Saturday, March 28, 2015

Busy Like A Bumble Bee!

The last few days have been pretty busy. While there have been some significant changes with my garden that I am excited to share with everyone, like a modern Florence Nightingale, I have been busy attending to my sick girlfriend. As well, on Thursday night, I went to a free bee nest building class. This left me little time to write a post and I am happy to sit back down to update you on my projects.

The bee nest building class was offered by Cootes to Escarpment EcoPark System at the Royal Botanical Gardens in Burlington. About a week ago, they posted a twitter message saying that they were hosting a free class and it was open to anyone on a first come first serve basis. It was pretty easy to sign up. I just sent a email, which was quickly responded to and confirmed my registration. The class ran from 7:00 pm to 8:30 pm and while I haven't really built anything since shop class in elementary school, I was pretty excited to get out and build the nest. I arrived at the RBG, found the room where the class was being held, signed in and found this lovely little package waiting for me!
Everything you need to build a nest, except a hammer!
Once everyone got settled, the course instructors explained the materials that were in front of us and explained why building a bee nest is so vitally important to helping the local environment. Over the past few years, the bee population has been steadily declining. Bees are exceedingly important as they are pollinators and make flowers, fruits and vegetables grow. With a lack of bees it becomes harder to grow things, which it turns makes it harder to feed our growing population. Having a bee nest in your backyard provides the over 400 different species of bees that live in Ontario a place to lay their eggs which helps to support our bee population. 

As an amateur gardener and someone who hopes to keep honey bees in the future, helping the bee population is something that I think is important and part of our due diligence as co-inhabitants of the earth.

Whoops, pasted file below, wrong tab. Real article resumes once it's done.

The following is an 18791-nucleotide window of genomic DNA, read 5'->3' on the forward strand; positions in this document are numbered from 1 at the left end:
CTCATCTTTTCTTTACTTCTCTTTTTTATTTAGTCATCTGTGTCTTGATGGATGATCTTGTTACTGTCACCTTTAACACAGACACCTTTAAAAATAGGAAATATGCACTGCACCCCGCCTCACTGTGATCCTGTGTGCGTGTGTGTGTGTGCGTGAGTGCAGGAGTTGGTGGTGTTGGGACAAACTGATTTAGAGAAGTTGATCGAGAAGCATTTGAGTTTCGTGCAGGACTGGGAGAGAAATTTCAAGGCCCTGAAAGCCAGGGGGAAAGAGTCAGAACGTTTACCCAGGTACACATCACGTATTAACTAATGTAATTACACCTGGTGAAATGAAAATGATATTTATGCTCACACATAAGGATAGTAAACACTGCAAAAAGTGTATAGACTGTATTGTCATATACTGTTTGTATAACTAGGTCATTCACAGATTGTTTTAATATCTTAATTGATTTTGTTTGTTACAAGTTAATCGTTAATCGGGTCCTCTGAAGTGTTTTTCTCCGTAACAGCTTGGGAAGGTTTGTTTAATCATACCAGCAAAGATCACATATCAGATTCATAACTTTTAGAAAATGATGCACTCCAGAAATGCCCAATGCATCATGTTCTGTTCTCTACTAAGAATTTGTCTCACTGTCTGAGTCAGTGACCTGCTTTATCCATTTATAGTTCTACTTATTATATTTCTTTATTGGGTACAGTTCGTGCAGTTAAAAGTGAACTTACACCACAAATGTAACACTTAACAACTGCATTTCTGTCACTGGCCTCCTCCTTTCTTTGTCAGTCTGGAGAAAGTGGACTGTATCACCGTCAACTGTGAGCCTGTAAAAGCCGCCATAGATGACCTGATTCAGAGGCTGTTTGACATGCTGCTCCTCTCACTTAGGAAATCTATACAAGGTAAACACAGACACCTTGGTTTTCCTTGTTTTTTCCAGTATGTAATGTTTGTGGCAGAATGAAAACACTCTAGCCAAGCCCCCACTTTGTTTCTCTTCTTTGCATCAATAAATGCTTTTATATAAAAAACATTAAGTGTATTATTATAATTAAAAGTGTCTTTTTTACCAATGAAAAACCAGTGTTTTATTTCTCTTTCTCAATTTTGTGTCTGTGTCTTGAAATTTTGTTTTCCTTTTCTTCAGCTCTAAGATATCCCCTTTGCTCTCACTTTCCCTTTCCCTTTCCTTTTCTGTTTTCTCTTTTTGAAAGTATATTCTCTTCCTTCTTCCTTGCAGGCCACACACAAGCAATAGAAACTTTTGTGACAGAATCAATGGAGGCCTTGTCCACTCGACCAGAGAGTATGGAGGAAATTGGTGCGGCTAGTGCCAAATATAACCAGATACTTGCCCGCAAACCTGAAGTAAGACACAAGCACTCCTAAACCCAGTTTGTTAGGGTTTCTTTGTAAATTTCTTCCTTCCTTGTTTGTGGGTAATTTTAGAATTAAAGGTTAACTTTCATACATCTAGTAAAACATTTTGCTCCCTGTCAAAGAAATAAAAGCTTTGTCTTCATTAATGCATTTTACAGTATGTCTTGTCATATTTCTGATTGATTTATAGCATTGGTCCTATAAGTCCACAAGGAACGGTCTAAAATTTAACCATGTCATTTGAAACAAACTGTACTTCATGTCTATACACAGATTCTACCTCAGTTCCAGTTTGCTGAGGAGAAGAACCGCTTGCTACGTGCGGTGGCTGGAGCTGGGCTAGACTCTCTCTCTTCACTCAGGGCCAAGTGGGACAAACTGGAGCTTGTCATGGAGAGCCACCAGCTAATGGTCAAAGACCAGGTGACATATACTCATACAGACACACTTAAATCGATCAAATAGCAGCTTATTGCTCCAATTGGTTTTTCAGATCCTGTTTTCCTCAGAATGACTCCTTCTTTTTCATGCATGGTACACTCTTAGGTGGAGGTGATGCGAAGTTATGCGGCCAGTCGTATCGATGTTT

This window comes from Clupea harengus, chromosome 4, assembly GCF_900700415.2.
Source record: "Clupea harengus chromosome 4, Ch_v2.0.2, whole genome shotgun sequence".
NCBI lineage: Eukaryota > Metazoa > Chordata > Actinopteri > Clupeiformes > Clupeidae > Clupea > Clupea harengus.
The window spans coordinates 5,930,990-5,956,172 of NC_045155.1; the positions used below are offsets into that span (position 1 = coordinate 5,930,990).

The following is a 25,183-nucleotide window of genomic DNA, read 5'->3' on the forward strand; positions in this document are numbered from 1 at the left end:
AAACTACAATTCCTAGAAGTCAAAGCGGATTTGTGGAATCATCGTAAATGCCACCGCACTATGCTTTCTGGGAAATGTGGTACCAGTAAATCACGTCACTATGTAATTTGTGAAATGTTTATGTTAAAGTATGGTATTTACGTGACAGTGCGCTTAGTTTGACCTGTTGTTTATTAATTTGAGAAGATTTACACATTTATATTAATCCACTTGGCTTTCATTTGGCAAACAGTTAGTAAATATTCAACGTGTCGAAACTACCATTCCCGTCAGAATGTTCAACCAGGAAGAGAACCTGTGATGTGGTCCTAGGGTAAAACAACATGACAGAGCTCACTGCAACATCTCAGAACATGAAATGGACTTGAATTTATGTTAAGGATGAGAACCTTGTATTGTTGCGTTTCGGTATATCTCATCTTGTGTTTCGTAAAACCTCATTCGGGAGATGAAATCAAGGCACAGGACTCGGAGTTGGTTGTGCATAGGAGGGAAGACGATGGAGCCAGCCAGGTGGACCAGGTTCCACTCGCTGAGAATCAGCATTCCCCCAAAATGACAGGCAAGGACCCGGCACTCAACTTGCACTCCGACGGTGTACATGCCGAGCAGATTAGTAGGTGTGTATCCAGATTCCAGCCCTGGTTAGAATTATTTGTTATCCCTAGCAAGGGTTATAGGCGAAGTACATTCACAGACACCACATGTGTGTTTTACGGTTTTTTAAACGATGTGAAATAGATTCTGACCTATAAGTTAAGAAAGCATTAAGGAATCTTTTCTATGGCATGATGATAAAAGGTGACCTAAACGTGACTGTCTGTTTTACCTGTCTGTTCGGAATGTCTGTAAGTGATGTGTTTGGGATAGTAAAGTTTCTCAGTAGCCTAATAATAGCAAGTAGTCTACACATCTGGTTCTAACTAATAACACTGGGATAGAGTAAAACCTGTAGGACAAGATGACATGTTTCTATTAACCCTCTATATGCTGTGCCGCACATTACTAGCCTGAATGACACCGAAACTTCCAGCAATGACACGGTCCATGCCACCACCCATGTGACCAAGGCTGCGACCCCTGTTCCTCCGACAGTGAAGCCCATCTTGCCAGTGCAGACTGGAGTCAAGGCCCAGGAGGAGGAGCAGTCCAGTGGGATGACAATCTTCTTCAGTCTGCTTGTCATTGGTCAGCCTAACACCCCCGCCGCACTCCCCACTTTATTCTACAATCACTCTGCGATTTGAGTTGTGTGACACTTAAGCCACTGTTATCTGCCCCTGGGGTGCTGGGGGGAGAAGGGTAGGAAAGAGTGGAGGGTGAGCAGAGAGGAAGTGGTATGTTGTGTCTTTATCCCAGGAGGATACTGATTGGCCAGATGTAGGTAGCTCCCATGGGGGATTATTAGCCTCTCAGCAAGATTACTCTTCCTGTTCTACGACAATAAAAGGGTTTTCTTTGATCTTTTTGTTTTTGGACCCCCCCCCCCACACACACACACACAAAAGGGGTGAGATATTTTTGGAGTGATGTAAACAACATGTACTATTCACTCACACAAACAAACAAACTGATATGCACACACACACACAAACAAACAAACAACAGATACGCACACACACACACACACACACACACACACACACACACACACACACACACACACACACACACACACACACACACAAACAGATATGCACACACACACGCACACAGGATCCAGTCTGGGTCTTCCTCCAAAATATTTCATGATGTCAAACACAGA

Once we got down to building the nest, it actually was really quite simple. It really doesn't take much time or material. In fact the instructors noted that recently 1 foot cut offs from a building project had been donated and turned into 60 bee nests. Along with the wood was a pile of nails, screw in eye hooks, sand paper and a list of instructions. 

The first thing I did was sort the wood and sand down all the rough edges. 

Sandpapered wood!
Then I started to build the roof. I found the two biggest pieces, figured out how they best fit together and then nailed 4 nails into one of the pieces.


Next I lined up the two pieces of the roof and nailed them together.
I'd rather be a hammer than a nail!
This is what my finished roof looked like!
Not too shabby!

It's actually pretty straight!

From here I attached the back of the nest box onto the back of the roof.
Starting to take shape!

Then I need to put on the bottom of the nest in order to make a nice diamond shaped nest box.
Only one more side left!

So this last side is maybe not so straight.
Once I had my box completed the last part of the construction process is next as you add your eye hooks to the top of the box with my completed box looking like this.
Ain't she purdy!
The only thing left to do now is to stuff the box with nesting materials for the bees! My instructors informed us that bees like to lay eggs in thin hollow reed like branches or grasses. If they lay eggs in my nest, the bees will start laying at the back of the box, moving forward and laying eggs along the length of the reeds. Each egg will be separate from the other eggs and when the reed is full the bee will cap it with mud and happily, but perhaps tiredly, fly away.

Look at the bee BOX!

The instructors suggested that we hang them up in our backyard pretty much now as we are finally entering the spring season. They said to make sure that the nest doesn't have the opportunity to move too much as it might dislodge a reed full of eggs, to have the nest face east so the bees are warmed early in the morning and to make sure that there are sources of food and water for when the bees hatch. They advised us to plant local flower varieties close to the nest and to have a little muddy area with some water and rocks so the bees could have a place to sit and drink.

While I was at class I also had the pleasure to meet two wonderful new friends. I have previously had the opportunity to converse with one of them through twitter before the class and I knew they were attending so I was pretty happy to meet them. They were both friendly, gracious and amazingly fun to talk to and I hope I get to see them again in the future. 

Needless to say I am thrilled about the outcome of my bees nest and today I went to Home Depot and bought some wire to hang it up with. I plan on hanging it tomorrow morning and I will take a picture to let you know how she looks!

No comments:

Post a Comment